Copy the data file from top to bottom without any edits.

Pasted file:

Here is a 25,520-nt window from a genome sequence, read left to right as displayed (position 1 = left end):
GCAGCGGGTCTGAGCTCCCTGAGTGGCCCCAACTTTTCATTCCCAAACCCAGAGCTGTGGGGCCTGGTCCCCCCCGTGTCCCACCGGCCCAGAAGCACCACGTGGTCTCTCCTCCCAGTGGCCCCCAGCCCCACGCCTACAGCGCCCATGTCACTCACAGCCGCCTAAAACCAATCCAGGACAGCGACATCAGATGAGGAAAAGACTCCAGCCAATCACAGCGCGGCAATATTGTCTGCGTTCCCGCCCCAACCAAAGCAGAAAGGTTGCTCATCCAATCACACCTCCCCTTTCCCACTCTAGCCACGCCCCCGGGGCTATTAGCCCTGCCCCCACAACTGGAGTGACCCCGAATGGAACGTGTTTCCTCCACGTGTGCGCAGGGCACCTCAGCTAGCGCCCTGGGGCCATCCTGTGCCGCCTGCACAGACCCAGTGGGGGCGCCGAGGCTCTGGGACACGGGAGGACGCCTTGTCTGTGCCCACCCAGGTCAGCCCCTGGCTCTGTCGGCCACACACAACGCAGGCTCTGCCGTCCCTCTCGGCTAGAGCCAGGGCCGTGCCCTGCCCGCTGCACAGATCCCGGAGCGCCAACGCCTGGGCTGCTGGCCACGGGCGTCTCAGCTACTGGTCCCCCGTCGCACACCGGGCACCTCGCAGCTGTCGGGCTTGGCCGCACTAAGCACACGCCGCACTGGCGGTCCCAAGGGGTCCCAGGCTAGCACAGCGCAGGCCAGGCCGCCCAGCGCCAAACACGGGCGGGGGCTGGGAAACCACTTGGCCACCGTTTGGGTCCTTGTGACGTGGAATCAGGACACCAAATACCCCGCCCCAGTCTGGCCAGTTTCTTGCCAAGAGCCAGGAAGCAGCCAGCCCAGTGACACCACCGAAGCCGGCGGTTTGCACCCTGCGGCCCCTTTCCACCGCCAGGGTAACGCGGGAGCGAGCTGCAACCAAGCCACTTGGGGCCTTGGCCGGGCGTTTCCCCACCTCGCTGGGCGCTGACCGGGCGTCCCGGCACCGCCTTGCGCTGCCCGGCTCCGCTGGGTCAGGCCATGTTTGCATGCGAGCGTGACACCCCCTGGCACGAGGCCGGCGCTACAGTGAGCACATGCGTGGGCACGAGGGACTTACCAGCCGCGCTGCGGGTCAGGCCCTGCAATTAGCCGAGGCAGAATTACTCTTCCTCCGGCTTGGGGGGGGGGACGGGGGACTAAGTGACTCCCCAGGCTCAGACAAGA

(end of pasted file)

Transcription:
Here is a 25,520-nt window from a genome sequence, read left to right as displayed (position 1 = left end):
GCAGCGGGTCTGAGCTCCCTGAGTGGCCCCAACTTTTCATTCCCAAACCCAGAGCTGTGGGGCCTGGTCCCCCCCGTGTCCCACCGGCCCAGAAGCACCACGTGGTCTCTCCTCCCAGTGGCCCCCAGCCCCACGCCTACAGCGCCCATGTCACTCACAGCCGCCTAAAACCAATCCAGGACAGCGACATCAGATGAGGAAAAGACTCCAGCCAATCACAGCGCGGCAATATTGTCTGCGTTCCCGCCCCAACCAAAGCAGAAAGGTTGCTCATCCAATCACACCTCCCCTTTCCCACTCTAGCCACGCCCCCGGGGCTATTAGCCCTGCCCCCACAACTGGAGTGACCCCGAATGGAACGTGTTTCCTCCACGTGTGCGCAGGGCACCTCAGCTAGCGCCCTGGGGCCATCCTGTGCCGCCTGCACAGACCCAGTGGGGGCGCCGAGGCTCTGGGACACGGGAGGACGCCTTGTCTGTGCCCACCCAGGTCAGCCCCTGGCTCTGTCGGCCACACACAACGCAGGCTCTGCCGTCCCTCTCGGCTAGAGCCAGGGCCGTGCCCTGCCCGCTGCACAGATCCCGGAGCGCCAACGCCTGGGCTGCTGGCCACGGGCGTCTCAGCTACTGGTCCCCCGTCGCACACCGGGCACCTCGCAGCTGTCGGGCTTGGCCGCACTAAGCACACGCCGCACTGGCGGTCCCAAGGGGTCCCAGGCTAGCACAGCGCAGGCCAGGCCGCCCAGCGCCAAACACGGGCGGGGGCTGGGAAACCACTTGGCCACCGTTTGGGTCCTTGTGACGTGGAATCAGGACACCAAATACCCCGCCCCAGTCTGGCCAGTTTCTTGCCAAGAGCCAGGAAGCAGCCAGCCCAGTGACACCACCGAAGCCGGCGGTTTGCACCCTGCGGCCCCTTTCCACCGCCAGGGTAACGCGGGAGCGAGCTGCAACCAAGCCACTTGGGGCCTTGGCCGGGCGTTTCCCCACCTCGCTGGGCGCTGACCGGGCGTCCCGGCACCGCCTTGCGCTGCCCGGCTCCGCTGGGTCAGGCCATGTTTGCATGCGAGCGTGACACCCCCTGGCACGAGGCCGGCGCTACAGTGAGCACATGCGTGGGCACGAGGGACTTACCAGCCGCGCTGCGGGTCAGGCCCTGCAATTAGCCGAGGCAGAATTACTCTTCCTCCGGCTTGGGGGGGGGGACGGGGGACTAAGTGACTCCCCAGGCTCAGACAAGA